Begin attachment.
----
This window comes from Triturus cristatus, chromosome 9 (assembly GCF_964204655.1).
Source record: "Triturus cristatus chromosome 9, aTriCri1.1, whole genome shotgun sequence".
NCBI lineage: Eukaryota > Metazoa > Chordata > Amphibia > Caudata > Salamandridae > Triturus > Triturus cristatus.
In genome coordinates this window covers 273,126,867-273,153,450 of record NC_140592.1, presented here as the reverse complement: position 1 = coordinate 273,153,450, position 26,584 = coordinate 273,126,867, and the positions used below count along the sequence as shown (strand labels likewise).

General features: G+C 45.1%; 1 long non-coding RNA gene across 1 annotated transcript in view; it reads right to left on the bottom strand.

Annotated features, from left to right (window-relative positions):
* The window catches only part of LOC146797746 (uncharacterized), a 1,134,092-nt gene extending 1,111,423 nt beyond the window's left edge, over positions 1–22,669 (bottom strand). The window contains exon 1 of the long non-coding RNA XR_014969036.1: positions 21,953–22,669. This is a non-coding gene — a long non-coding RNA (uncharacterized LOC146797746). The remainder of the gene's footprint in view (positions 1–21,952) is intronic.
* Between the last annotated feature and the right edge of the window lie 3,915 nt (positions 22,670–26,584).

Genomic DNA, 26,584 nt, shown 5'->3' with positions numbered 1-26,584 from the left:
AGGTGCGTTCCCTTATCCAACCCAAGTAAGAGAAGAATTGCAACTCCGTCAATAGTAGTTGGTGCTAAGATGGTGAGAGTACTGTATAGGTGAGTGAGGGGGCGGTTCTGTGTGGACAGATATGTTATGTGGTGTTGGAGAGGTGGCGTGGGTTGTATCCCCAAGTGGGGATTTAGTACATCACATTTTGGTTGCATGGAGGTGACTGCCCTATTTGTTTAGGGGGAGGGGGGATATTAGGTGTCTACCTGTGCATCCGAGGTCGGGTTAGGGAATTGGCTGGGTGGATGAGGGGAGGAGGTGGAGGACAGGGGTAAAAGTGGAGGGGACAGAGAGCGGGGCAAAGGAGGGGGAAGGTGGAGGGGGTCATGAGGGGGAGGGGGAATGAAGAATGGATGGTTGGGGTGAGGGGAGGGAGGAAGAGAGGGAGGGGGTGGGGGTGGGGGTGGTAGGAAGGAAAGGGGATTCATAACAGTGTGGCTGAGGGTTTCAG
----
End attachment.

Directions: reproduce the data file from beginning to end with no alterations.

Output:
This window comes from Triturus cristatus, chromosome 9 (assembly GCF_964204655.1).
Source record: "Triturus cristatus chromosome 9, aTriCri1.1, whole genome shotgun sequence".
NCBI lineage: Eukaryota > Metazoa > Chordata > Amphibia > Caudata > Salamandridae > Triturus > Triturus cristatus.
In genome coordinates this window covers 273,126,867-273,153,450 of record NC_140592.1, presented here as the reverse complement: position 1 = coordinate 273,153,450, position 26,584 = coordinate 273,126,867, and the positions used below count along the sequence as shown (strand labels likewise).

General features: G+C 45.1%; 1 long non-coding RNA gene across 1 annotated transcript in view; it reads right to left on the bottom strand.

Annotated features, from left to right (window-relative positions):
* The window catches only part of LOC146797746 (uncharacterized), a 1,134,092-nt gene extending 1,111,423 nt beyond the window's left edge, over positions 1–22,669 (bottom strand). The window contains exon 1 of the long non-coding RNA XR_014969036.1: positions 21,953–22,669. This is a non-coding gene — a long non-coding RNA (uncharacterized LOC146797746). The remainder of the gene's footprint in view (positions 1–21,952) is intronic.
* Between the last annotated feature and the right edge of the window lie 3,915 nt (positions 22,670–26,584).

Genomic DNA, 26,584 nt, shown 5'->3' with positions numbered 1-26,584 from the left:
AGGTGCGTTCCCTTATCCAACCCAAGTAAGAGAAGAATTGCAACTCCGTCAATAGTAGTTGGTGCTAAGATGGTGAGAGTACTGTATAGGTGAGTGAGGGGGCGGTTCTGTGTGGACAGATATGTTATGTGGTGTTGGAGAGGTGGCGTGGGTTGTATCCCCAAGTGGGGATTTAGTACATCACATTTTGGTTGCATGGAGGTGACTGCCCTATTTGTTTAGGGGGAGGGGGGATATTAGGTGTCTACCTGTGCATCCGAGGTCGGGTTAGGGAATTGGCTGGGTGGATGAGGGGAGGAGGTGGAGGACAGGGGTAAAAGTGGAGGGGACAGAGAGCGGGGCAAAGGAGGGGGAAGGTGGAGGGGGTCATGAGGGGGAGGGGGAATGAAGAATGGATGGTTGGGGTGAGGGGAGGGAGGAAGAGAGGGAGGGGGTGGGGGTGGGGGTGGTAGGAAGGAAAGGGGATTCATAACAGTGTGGCTGAGGGTTTCAG